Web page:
Cumberland Times-News

Local News

November 12, 2012

Outages still distressing Long Island

HICKSVILLE, N.Y.  — Two weeks after Superstorm Sandy, while most utilities have restored electricity to nearly all their customers, there was one glaring exception Monday: a Long Island power company with more outages — almost 60,000 Monday — than all the others combined.

As people on Long Island fumed over the cold and the darkness and complained that they couldn’t get answers from the company, the Long Island Power Authority said in its defense that the storm was worse than anyone could have imagined, and that it didn’t just damage outdoor electrical lines; it caused flooding that touched home and business breaker boxes.

LIPA also acknowledged that an outdated computer system for keeping customers notified has added to people’s frustration.

But some say the government-run utility should have seen it coming. It was recently criticized in a withering state report for lax preparation ahead of last year’s Tropical Storm Irene and for the 25-year-old computer system used to pinpoint outages and update customers.

“It’s antiquated. I think they’re negligent,” said Phil Glickman, a retired Wall Street executive from South Bellmore who waited 11 days to get electricity back.

LIPA has restored power to nearly 1.1 million homes and offices all together. About 46,000 still waiting for the lights to come back on are along Long Island’s south shore and Rockaway Peninsula and had water damage to electrical panels and wiring, so their service can’t be restored without an inspection and possibly repairs. The utility said it expects to restore service to the last 11,000 customers outside flooded areas by late Tuesday or early Wednesday.

At its peak, the storm knocked out power to 8.5 million customers in 10 states, with New York and New Jersey bearing the brunt. Those outages have been nearly erased, though Consolidated Edison, the chief utility in New York City, has cited problems similar to LIPA’s, saying about 16,300 customers in flooded areas of Brooklyn, Queens and Staten Island can’t get service until their internal electrical equipment is repaired, tested and certified.

LIPA customer Priscilla Niemiera, whose finished basement in Seaford flooded, said her house needs to be inspected and she can’t get any answers. Every time she calls the utility, she said, she gets hung up on.

“I think LIPA should be broken up into small companies and it shouldn’t be a monopoly anymore because this is every single time we have a disaster. And then they raise the rates. We’re paying very high rates. We’re paying high taxes, high electric. Everything,” she said.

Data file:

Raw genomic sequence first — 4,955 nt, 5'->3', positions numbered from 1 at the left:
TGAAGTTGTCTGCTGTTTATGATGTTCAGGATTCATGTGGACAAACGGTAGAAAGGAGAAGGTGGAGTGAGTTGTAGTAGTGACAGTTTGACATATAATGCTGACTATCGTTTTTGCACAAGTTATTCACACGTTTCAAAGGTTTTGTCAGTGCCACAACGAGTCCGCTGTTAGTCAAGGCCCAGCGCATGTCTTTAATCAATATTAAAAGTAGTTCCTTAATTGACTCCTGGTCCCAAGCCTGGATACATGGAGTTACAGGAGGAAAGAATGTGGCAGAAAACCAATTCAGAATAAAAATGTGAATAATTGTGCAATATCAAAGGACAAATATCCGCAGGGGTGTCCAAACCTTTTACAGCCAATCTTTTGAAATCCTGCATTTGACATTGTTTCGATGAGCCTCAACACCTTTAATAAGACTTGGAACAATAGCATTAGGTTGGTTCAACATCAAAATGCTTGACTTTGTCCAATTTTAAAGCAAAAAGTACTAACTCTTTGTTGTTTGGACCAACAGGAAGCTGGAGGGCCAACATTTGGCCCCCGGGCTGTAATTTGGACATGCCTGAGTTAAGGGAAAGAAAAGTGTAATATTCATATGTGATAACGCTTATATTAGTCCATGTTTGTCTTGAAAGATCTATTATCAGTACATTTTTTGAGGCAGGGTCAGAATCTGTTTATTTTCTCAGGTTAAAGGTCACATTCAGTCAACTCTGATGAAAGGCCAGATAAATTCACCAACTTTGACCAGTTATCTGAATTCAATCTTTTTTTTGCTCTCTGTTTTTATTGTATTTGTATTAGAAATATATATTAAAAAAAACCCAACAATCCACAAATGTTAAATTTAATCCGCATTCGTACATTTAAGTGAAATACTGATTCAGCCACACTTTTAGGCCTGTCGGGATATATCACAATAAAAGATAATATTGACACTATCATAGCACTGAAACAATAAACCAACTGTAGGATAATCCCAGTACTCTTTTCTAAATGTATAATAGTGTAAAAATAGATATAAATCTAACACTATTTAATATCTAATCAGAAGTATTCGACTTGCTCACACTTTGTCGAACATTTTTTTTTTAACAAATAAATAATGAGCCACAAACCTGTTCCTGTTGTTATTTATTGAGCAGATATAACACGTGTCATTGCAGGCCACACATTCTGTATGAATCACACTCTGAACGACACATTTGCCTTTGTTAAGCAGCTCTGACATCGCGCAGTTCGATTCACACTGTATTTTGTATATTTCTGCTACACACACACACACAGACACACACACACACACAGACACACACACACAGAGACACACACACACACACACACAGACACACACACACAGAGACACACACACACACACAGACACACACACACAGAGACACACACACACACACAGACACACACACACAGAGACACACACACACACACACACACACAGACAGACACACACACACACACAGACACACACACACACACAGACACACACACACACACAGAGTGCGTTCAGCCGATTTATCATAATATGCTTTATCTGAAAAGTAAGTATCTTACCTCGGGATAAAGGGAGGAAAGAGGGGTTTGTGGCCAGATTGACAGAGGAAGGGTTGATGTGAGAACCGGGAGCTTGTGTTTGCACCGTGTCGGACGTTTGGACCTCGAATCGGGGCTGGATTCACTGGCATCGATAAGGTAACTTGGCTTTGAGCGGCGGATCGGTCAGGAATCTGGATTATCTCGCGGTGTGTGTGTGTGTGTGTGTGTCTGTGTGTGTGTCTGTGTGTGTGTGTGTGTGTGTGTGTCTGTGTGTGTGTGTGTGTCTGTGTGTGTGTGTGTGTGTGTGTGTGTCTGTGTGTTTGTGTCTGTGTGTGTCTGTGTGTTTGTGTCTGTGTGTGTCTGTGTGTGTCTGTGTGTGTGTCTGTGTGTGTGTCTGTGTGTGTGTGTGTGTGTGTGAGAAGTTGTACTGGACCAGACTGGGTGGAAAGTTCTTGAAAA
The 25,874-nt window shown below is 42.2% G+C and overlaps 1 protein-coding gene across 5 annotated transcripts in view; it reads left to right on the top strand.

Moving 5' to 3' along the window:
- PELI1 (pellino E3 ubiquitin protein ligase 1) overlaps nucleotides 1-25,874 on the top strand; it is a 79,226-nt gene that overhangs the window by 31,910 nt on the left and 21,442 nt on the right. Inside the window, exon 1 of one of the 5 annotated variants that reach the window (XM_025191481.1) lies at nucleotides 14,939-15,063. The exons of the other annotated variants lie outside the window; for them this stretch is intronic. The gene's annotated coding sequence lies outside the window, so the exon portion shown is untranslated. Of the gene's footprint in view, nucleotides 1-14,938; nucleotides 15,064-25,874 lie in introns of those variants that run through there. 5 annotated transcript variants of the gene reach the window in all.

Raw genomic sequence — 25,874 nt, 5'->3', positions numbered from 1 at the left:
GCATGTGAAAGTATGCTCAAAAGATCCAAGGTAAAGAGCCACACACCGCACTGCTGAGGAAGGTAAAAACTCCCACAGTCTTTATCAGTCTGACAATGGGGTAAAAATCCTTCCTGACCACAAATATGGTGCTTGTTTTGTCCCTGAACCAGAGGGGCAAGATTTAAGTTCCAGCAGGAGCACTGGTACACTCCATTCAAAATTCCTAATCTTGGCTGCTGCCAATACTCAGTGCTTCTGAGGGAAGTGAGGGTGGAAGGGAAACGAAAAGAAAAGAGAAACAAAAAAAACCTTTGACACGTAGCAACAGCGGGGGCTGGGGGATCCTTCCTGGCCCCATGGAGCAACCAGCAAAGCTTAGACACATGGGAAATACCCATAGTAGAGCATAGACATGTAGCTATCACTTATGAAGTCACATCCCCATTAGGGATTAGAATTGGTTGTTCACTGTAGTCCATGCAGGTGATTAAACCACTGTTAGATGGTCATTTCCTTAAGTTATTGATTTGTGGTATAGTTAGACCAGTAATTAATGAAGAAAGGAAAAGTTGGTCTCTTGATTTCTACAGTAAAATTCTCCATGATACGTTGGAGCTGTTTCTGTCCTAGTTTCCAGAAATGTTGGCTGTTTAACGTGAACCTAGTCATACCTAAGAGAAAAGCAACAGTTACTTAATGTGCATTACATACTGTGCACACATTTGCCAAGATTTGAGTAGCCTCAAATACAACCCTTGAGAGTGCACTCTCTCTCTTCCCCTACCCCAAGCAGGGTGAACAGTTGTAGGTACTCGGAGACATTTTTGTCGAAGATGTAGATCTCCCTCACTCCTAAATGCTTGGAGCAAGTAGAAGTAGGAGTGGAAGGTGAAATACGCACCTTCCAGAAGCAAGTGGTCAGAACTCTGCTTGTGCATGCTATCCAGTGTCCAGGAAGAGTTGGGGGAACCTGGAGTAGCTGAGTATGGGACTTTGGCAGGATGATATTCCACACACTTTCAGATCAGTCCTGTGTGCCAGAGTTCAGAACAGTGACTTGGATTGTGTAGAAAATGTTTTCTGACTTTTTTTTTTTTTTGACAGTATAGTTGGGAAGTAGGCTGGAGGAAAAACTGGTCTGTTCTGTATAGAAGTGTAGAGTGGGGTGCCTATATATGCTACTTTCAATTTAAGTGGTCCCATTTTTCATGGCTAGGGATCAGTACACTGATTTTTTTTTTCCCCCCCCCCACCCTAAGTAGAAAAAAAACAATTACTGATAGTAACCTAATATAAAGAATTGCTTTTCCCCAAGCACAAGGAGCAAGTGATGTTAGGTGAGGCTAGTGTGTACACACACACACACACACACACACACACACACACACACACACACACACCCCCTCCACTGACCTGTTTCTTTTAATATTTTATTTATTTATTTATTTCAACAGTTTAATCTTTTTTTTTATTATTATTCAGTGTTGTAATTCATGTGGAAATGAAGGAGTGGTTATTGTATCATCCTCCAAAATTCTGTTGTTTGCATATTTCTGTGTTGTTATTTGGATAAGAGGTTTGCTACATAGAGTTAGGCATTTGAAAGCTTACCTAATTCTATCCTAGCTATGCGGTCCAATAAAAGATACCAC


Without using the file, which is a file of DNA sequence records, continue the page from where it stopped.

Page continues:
LIPA, whose board is chosen by the governor and lawmakers, contracts with National Grid for service and maintenance. Last year, its board chose a new contractor, New Jersey’s Public Service Enterprise Group, which will take over in 2014. Gov. Andrew Cuomo criticized the storm response of all New York utilities in the region, saying their management had failed consumers.

A state report criticized LIPA in June for poor customer communications after Irene last year and for insufficient tree trimming. The Department of Public Service noted major problems in telling customers estimated power-restoration times, faulting its computer system, which a consultant had found deficient back in 2006.

LIPA acknowledged that customers aren’t getting the information they need, partly because of the system, which it is updating. Authority officials said the new system will be operating next year.

“It is a huge computer system. After Irene we immediately accelerated that process, and even at that it is still an 18-month to two-year process,” LIPA’s chief operating officer, Michael Hervey, said Monday. “We would have liked to have had it up and running for now, but it’s just such a large magnitude computer system that it takes that long.”

Hervey said the company will be working with remaining customers over the next several weeks as they get their homes repaired. “They can’t be safely re-energized from an electrical standpoint,” he said. “We are ready to service those areas, but they are not ready to take it right now.”